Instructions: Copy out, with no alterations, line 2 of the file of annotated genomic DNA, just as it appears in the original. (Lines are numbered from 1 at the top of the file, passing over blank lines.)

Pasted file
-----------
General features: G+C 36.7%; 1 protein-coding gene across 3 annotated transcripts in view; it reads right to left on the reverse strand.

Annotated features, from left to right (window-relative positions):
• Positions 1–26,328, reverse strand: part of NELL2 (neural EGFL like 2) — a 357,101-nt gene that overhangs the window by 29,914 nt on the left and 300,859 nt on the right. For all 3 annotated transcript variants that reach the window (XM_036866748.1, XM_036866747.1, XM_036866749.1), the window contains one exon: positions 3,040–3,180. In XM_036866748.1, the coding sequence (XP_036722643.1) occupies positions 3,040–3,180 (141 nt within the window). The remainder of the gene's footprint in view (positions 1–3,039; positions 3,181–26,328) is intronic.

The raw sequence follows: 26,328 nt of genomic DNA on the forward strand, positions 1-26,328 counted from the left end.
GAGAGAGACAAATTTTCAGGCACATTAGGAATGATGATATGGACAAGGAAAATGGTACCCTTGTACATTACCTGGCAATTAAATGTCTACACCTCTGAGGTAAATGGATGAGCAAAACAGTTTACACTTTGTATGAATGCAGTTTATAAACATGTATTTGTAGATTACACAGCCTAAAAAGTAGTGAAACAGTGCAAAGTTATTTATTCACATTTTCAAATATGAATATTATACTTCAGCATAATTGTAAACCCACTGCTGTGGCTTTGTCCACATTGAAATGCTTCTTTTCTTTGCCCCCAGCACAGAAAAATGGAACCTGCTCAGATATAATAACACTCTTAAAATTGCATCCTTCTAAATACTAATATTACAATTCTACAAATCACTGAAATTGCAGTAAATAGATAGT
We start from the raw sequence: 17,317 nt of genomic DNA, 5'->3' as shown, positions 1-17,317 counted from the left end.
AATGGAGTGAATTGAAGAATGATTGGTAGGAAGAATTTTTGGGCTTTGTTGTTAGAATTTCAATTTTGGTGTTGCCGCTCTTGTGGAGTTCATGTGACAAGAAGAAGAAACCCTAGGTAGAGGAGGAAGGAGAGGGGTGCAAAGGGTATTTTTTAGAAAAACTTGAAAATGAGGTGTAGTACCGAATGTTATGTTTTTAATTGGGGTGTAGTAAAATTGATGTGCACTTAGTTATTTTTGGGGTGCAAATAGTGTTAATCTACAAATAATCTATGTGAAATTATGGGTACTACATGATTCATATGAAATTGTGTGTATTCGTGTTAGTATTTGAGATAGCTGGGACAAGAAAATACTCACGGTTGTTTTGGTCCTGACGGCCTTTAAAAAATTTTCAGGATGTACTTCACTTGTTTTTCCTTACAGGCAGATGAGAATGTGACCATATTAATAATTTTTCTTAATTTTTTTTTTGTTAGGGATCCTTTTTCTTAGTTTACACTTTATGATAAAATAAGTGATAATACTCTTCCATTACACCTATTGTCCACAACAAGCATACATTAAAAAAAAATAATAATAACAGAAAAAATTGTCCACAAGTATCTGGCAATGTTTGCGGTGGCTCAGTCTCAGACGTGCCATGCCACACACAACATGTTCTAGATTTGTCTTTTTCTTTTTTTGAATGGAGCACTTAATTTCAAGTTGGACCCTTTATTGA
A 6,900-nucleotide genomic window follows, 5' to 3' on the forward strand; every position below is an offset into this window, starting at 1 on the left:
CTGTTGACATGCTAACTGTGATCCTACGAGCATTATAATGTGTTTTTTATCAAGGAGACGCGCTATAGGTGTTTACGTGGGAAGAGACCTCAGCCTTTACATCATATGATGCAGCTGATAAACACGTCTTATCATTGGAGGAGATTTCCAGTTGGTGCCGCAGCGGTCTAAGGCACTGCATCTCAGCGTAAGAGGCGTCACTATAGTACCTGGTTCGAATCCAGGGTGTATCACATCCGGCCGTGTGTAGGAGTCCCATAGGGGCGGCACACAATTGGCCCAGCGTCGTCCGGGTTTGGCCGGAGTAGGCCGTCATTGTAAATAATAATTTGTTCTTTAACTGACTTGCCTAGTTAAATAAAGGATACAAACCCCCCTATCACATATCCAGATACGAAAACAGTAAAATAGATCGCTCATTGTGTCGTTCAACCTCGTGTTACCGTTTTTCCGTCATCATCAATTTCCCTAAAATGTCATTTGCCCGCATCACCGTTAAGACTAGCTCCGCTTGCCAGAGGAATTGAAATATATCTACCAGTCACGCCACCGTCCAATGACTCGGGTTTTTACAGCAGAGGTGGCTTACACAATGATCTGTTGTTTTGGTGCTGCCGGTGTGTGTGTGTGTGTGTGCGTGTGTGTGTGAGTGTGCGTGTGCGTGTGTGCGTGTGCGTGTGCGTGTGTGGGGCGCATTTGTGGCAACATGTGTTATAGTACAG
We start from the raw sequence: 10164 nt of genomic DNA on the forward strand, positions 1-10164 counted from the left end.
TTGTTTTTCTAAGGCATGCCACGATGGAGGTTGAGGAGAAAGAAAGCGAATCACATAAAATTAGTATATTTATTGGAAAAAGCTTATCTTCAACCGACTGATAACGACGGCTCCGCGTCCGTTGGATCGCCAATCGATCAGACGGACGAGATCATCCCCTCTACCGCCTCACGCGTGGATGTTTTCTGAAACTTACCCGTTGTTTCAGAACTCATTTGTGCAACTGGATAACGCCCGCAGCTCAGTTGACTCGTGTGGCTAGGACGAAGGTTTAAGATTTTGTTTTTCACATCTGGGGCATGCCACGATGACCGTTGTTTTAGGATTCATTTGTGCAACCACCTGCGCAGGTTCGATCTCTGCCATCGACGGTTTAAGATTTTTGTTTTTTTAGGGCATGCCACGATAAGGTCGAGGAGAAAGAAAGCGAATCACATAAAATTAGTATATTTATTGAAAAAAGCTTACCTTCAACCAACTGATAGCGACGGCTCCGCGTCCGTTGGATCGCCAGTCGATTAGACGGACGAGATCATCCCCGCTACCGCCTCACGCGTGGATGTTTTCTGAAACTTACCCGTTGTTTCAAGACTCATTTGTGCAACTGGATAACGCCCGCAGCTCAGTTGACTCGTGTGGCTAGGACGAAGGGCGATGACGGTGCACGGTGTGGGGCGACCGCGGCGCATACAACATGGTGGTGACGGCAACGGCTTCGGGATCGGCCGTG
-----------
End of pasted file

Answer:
Annotated features, from left to right (window-relative positions):